In his previously mentioned book, Mares estimates that in 2013 at least 65,000 people had been living in Australia on temporary visas for between six and 10 years. Temporary visa holders, even if they stay for an extended period, have limited access to social welfare provisions. They are ineligible for the subsidized health care and education available to citizens and have no voting rights. This makes social, economic and political inclusion far more limited than it was for previous generations of settler migrants, who mostly arrived with or quickly gained the right to permanent stay and, accordingly, political representation. For Mares, these policies not only leave individual lives uncertain but also destabilize Australia’s commitment to a liberal, citizenship-based multiculturalism by generating a significant population of noncitizen residents and workers.
Interlinked Mobilities: Education, Investment and Migration
The 1990s heralded the dominance of skilled migration and temporary migration, but also the advent of the “investor migrant” category, via the Business Skills Program, launched in 1992. This was superseded by the Business Innovation and Investment Program in 2012. These niche programs sought senior executives, experienced business owners and investors who would bring assets, business skills and investment activity into Australia in return for the right to migrate permanently.
After a period of national protectionism between the mid-1960s and the mid-1980s, Australia began to liberalize direct foreign investment in parallel with the emergence of the investor migration schemes across the late 1980s and 1990s. The resulting foreign investment in residential property and agricultural land often comes under fire in the mainstream Australian media. Chinese foreign investment has courted the most controversy in recent years. By “selling off” Australia to foreign and particularly Chinese interests, critics argue, housing becomes unaffordable in Australian cities, and investment becomes rife with corruption. But these allegations are contested: Rates of offshore foreign investment remain relatively small compared to domestic investment; regulations have tightened for foreign buyers in 2015 and 2016; and factors shaping housing affordability are multiple and variable. Complex connections between citizenship, real estate and education are, however, undoubtedly changing real estate and education landscapes and migration pathways, especially in relation to Chinese investor-migrants, who constitute the largest subgroup of this category.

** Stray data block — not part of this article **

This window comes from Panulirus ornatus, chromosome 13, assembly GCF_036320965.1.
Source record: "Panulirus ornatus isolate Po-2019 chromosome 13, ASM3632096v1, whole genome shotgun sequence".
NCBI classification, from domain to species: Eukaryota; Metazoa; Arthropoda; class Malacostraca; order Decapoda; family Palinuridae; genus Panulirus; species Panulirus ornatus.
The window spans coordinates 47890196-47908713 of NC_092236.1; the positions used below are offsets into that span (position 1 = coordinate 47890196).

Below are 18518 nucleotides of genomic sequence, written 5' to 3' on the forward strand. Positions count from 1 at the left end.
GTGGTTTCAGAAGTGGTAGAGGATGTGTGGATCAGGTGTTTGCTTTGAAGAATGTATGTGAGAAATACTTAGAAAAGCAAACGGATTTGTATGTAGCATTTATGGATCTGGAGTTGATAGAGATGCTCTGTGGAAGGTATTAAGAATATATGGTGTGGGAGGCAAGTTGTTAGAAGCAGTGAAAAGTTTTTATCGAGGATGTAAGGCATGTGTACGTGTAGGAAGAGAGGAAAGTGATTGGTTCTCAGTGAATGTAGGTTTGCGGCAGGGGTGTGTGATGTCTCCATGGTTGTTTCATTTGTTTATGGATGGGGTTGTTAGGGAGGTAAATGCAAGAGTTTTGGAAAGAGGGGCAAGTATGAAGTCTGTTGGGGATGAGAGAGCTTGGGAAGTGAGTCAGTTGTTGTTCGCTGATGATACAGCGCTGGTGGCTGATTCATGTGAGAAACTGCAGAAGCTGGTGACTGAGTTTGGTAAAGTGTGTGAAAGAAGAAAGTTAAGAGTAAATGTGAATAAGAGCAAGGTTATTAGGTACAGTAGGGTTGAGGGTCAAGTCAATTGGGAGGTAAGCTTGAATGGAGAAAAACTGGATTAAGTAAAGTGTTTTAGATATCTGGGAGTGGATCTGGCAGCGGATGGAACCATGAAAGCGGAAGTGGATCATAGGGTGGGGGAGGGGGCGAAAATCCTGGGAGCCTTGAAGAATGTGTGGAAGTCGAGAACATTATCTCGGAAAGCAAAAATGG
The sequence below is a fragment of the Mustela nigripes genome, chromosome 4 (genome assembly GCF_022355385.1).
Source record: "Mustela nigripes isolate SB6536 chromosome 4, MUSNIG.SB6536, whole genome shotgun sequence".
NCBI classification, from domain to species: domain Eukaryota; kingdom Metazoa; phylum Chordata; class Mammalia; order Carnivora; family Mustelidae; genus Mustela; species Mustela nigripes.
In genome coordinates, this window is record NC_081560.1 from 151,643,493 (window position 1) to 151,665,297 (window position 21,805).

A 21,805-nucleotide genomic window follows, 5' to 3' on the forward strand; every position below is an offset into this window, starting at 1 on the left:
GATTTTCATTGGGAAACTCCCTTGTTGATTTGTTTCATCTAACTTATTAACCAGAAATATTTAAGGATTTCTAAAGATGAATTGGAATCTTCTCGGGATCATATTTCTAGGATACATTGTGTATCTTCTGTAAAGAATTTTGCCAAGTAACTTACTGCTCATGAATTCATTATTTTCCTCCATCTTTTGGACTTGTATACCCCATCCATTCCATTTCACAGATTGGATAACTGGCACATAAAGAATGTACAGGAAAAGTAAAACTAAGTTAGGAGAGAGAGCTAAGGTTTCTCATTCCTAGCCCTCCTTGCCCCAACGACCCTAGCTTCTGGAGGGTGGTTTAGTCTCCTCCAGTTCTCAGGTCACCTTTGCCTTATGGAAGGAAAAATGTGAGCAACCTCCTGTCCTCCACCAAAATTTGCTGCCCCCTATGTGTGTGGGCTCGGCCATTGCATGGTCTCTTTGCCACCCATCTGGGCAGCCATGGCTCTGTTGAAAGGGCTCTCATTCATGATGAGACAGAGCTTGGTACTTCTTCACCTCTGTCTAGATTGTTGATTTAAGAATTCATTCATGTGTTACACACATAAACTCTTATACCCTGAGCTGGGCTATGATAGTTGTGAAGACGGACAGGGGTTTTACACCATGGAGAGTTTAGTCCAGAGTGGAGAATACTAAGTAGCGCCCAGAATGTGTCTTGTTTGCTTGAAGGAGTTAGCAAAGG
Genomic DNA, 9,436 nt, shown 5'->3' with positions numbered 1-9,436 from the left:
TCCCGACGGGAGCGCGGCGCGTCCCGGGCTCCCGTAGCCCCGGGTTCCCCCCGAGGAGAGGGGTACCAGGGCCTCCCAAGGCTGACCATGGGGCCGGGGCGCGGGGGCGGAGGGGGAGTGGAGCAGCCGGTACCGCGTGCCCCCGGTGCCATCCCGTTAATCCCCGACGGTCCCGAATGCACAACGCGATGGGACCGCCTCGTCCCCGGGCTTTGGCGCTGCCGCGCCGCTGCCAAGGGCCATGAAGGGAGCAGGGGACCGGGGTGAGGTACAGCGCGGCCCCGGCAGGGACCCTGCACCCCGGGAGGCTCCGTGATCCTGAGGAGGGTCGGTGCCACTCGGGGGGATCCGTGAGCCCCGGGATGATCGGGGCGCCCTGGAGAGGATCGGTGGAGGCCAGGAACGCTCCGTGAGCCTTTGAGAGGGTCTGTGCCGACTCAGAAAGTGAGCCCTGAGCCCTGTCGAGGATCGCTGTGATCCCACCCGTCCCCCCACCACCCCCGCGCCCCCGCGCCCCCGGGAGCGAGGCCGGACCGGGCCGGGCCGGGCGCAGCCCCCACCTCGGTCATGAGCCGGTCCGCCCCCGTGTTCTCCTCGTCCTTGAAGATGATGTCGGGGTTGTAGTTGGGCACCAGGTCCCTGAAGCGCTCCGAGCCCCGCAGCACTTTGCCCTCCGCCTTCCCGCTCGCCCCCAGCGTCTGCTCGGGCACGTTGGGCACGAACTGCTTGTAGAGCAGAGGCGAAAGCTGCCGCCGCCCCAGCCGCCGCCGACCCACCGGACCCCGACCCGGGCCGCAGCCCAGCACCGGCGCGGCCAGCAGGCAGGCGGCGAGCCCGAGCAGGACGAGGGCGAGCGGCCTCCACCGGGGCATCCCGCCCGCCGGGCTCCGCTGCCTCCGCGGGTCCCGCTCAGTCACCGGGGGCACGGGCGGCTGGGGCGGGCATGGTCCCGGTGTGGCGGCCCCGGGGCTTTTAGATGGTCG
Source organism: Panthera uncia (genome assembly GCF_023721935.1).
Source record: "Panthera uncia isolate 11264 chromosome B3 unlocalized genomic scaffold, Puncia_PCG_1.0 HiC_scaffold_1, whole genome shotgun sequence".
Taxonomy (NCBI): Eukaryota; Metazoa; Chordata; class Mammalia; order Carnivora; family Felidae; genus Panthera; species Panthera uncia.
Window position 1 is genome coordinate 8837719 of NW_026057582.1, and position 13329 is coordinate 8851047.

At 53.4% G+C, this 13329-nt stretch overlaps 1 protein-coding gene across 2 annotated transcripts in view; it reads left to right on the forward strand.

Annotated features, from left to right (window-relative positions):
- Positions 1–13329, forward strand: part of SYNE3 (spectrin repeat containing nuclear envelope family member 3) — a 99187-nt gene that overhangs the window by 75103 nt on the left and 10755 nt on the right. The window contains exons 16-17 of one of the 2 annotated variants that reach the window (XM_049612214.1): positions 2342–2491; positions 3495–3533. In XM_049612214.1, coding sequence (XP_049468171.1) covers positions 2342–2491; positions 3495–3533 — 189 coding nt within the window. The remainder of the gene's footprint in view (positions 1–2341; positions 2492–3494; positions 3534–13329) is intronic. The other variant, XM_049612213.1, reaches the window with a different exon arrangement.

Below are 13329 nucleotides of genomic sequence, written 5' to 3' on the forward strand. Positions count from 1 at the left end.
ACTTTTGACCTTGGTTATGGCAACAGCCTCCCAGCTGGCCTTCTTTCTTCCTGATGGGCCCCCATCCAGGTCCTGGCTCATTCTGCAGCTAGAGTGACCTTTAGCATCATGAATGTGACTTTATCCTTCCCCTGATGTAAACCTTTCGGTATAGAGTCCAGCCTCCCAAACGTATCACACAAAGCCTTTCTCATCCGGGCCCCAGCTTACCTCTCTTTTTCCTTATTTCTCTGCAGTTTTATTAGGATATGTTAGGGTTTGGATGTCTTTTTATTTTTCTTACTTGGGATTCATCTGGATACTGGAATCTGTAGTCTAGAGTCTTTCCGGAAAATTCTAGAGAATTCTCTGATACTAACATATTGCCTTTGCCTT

While media attention on temporary migrant labor led to calls for tighter regulation of employers and of middlemen such as labor hiring contractors, visa policies remained largely untouched.
The rise of investor-migrants has led to a suite of policies around how foreigners can buy real estate in Australia. Foreign buyers can purchase newly built but not already existing residential dwellings, a policy designed to boost the supply of overall housing stock. The Significant Investor Visa Program, known colloquially as the Golden Ticket, grants permanent residency to foreigners who invest over $3.7 million into complying investments over four years, including real estate and property trusts. Less well-known is the fact that temporary visa holders residing in Australia, including student-visa holders, can purchase one home, whether newly built or existing.
The migration status of foreign investors is therefore a complicated one and can involve many different motivations and patterns of mobility. Many Chinese investors, for example, are not absent offshore buyers, but already live in Australia, have family in the country, or are planning to immigrate. If a parent in China contributes funds to purchase a home for their child working or studying in Australia, these purchases can later become investment or retirement-enabling assets. That has led parents to increasingly consider sending their children to Australia as international students in primary or secondary school not only as an investment in their children’s education, but also as part of a long-term strategy to acquire citizenship. These migrants may seek traditional settlement in the long term, or may see permanent residency or citizenship as a personal or financial asset in the short and long run.